Q. One of our good customers—a man—insists on doing business only with the men on our staff. When approached by one of the women in our company, he tells her, “I need to deal with one of the guys.” Can we get into trouble for this if we bend to his wishes?
An employee’s evaluation meeting is approaching and you’re all set. But here’s a list of common traps that can trip up even the most-prepared manager.
Every manager knows the importance of disciplinary documentation. But what happens if an employee refuses to sign his disciplinary memo? Your carefully prepared documentation still stands, regardless. The question is how to deal with the employee.
You would think that getting an employee to show up on time, every day, would be a simple matter. But these days, you really can’t simply say, “Be here or be fired.”
Every manager faces employees who exhibit below-standard performance. These aren’t terrible employees who should be shown the door, but they’re not achieving the quality or quantity of work they’re capable of. According to an OnPoint Consulting report, here are the five best ways to give below-standard workers a performance boost:
Q. Can we reduce the wage rates of male employees in order to avoid Equal Pay Act violations?
Q. When interviewing a candidate for a job, I became suspicious that the job-seeker was a tester. Her answers to my questions seemed as though she was fishing for a slip-up. Does the EEOC send out testers to see whether employers are conducting their hiring processes within the law? What about civil rights groups?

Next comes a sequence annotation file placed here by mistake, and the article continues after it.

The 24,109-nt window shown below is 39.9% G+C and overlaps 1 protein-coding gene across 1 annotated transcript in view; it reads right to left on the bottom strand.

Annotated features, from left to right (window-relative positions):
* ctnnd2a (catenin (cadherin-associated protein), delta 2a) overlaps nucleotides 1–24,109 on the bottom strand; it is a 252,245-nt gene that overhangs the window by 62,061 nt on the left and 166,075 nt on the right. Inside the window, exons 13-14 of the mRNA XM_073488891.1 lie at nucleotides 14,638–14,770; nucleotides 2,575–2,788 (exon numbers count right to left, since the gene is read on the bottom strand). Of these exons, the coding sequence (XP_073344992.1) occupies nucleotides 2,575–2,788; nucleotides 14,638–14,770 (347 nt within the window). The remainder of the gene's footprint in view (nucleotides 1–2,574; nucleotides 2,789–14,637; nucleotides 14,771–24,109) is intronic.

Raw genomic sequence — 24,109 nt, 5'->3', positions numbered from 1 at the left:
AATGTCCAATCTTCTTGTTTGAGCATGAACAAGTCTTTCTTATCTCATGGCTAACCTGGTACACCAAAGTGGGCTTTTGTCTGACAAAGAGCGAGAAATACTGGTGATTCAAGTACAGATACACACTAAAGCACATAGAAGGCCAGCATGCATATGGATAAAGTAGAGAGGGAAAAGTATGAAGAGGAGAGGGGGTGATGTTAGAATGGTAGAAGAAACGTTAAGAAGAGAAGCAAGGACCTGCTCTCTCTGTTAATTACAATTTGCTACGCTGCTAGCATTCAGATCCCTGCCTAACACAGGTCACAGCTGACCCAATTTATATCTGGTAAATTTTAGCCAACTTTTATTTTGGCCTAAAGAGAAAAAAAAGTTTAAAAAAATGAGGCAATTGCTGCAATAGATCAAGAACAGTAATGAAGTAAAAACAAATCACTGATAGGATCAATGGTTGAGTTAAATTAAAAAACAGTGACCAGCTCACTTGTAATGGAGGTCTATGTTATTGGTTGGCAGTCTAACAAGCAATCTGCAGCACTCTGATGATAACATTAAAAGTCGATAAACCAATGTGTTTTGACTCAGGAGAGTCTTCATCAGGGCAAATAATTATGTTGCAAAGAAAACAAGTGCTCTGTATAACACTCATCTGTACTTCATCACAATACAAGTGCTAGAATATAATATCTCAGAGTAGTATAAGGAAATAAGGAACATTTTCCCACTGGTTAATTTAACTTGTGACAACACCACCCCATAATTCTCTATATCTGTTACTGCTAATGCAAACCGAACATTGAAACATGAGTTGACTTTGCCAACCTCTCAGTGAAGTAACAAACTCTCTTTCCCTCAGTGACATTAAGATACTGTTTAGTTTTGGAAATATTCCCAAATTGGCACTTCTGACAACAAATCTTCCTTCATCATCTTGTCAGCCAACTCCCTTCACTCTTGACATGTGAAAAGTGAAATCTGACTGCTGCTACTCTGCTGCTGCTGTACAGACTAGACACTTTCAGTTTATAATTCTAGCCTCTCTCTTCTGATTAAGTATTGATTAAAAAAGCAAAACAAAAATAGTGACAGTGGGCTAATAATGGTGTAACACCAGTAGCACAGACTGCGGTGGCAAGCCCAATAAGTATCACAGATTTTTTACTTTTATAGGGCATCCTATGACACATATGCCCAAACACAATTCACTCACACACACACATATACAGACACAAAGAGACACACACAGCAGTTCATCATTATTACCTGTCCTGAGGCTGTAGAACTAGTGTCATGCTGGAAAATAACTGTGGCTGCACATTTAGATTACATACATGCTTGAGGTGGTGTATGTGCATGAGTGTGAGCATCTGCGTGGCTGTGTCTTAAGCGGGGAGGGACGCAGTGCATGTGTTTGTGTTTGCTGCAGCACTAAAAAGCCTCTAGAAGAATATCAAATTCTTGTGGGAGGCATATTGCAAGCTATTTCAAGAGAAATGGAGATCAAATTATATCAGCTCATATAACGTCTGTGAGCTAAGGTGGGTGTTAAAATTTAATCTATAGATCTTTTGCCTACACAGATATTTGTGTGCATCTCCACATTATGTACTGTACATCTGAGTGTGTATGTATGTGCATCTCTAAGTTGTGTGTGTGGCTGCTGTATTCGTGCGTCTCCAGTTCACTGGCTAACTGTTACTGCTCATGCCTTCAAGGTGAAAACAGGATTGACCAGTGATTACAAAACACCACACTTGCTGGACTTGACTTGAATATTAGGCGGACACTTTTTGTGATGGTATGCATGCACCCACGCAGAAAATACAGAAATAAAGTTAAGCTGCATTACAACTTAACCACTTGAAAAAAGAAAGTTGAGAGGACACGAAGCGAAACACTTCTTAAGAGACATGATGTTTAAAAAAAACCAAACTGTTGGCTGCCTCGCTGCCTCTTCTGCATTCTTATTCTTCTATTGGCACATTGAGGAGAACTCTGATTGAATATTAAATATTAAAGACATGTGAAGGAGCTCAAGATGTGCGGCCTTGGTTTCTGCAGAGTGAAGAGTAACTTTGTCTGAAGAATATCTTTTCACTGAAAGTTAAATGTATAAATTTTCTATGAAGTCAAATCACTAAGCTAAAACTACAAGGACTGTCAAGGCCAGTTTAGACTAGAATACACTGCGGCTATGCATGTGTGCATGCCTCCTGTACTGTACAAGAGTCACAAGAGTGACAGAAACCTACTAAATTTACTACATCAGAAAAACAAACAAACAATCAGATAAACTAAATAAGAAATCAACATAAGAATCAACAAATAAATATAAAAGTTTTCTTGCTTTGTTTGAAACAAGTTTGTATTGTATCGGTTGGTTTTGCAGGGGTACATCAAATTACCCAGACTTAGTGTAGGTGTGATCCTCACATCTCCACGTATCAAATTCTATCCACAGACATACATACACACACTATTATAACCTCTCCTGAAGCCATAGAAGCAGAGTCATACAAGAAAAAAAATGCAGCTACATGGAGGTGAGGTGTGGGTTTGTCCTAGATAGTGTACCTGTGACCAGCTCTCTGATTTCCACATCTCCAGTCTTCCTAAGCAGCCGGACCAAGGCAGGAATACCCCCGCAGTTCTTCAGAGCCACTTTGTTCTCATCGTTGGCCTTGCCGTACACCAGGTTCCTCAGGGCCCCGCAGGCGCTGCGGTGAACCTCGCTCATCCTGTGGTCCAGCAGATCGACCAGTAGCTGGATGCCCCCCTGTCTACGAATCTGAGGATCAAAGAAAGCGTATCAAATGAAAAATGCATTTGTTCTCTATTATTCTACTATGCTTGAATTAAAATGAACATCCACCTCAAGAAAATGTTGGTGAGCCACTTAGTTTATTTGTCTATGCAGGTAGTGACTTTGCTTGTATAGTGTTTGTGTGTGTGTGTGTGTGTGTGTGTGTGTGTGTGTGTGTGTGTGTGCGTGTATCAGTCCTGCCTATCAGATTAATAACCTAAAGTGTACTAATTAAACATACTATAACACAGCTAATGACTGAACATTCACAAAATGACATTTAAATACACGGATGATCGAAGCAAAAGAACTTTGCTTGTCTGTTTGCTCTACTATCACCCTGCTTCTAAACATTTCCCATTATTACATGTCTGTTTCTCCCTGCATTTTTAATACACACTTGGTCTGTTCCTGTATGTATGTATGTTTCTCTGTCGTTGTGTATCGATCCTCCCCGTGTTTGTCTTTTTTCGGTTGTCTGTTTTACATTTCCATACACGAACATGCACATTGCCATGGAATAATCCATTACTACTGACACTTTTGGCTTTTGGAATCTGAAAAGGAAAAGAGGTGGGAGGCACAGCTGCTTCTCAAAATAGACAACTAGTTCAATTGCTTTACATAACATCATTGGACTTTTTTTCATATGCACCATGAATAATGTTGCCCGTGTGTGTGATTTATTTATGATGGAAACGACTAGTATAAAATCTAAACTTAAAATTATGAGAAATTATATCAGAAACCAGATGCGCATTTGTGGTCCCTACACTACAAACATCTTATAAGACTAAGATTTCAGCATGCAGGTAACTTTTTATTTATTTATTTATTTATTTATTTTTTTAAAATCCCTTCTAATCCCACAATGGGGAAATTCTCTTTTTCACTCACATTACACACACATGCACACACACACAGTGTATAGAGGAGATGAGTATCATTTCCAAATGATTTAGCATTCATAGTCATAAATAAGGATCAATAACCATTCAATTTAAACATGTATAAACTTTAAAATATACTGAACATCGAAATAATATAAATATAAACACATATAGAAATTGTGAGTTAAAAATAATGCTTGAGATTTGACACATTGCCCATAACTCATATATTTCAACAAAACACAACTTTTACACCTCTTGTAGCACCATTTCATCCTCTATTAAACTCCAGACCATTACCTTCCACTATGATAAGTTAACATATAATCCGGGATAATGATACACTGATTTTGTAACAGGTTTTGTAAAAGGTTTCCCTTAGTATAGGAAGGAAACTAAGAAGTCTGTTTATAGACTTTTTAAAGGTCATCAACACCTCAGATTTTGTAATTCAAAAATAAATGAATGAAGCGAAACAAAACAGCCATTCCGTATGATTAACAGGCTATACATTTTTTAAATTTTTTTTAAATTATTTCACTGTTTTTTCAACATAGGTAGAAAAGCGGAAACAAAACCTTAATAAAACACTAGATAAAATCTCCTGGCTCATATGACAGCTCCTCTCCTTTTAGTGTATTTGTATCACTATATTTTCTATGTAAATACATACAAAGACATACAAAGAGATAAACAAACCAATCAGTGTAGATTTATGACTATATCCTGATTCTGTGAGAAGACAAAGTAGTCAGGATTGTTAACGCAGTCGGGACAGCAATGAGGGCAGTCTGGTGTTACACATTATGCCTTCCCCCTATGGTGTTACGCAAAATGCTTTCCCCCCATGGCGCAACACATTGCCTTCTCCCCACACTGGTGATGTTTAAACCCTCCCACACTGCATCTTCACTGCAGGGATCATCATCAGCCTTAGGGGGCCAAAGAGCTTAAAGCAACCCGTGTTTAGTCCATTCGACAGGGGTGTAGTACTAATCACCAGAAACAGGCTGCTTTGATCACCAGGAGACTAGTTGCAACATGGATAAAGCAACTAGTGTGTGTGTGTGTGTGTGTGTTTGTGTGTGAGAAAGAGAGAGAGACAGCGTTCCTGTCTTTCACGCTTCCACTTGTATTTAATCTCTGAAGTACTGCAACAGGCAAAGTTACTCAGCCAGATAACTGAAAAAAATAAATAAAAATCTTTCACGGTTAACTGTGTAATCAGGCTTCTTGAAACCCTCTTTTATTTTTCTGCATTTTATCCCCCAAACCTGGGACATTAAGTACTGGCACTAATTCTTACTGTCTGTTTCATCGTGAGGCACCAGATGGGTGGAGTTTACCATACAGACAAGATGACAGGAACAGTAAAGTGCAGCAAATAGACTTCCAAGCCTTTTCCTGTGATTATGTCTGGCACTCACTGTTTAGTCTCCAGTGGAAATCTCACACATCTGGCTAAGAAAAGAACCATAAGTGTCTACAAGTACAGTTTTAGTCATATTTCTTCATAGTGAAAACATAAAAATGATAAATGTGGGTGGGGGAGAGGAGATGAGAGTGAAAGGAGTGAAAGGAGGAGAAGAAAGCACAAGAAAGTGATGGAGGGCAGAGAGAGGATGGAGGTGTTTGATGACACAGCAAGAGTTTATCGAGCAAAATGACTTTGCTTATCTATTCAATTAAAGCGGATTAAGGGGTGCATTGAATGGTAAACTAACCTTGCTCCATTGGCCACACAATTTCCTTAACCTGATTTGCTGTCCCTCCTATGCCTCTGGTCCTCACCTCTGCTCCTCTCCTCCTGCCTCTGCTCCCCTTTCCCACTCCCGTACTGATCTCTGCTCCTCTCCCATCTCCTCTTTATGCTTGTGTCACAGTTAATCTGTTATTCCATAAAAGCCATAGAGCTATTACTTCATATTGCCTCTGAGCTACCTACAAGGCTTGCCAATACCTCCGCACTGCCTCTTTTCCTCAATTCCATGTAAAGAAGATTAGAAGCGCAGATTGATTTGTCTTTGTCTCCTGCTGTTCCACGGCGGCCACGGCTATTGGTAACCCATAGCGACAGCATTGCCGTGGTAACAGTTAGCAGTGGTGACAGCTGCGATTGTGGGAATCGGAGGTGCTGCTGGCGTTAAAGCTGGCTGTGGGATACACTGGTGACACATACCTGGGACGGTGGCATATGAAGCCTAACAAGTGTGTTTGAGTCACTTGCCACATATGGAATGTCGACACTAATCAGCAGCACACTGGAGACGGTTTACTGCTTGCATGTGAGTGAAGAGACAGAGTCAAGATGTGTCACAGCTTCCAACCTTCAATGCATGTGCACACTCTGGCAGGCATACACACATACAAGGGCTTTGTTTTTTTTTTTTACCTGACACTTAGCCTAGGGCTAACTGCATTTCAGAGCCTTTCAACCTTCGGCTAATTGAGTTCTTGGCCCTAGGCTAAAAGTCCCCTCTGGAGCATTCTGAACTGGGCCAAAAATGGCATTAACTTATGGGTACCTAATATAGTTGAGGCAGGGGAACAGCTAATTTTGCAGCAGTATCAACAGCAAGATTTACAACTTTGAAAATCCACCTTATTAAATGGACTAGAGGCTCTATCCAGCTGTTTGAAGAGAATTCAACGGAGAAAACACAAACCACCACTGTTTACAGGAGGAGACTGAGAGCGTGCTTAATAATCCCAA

Every workplace seems to have that one employee who’s nothing but a perpetual fountain of gripes, and challenges management’s patience and its authority. Here are some suggestions for disciplining a chronic complainer.
It happens in every workplace: Two employees have a classic personality conflict and bicker constantly. What’s the best way to stop their petty squabbling?
How you reject applicants can mean the difference between applicants still having a positive impression of your organization, versus coming away with hurt feelings or even giving them incentive to take you to court on discrimination claims. A well-crafted rejection letter is the safest route.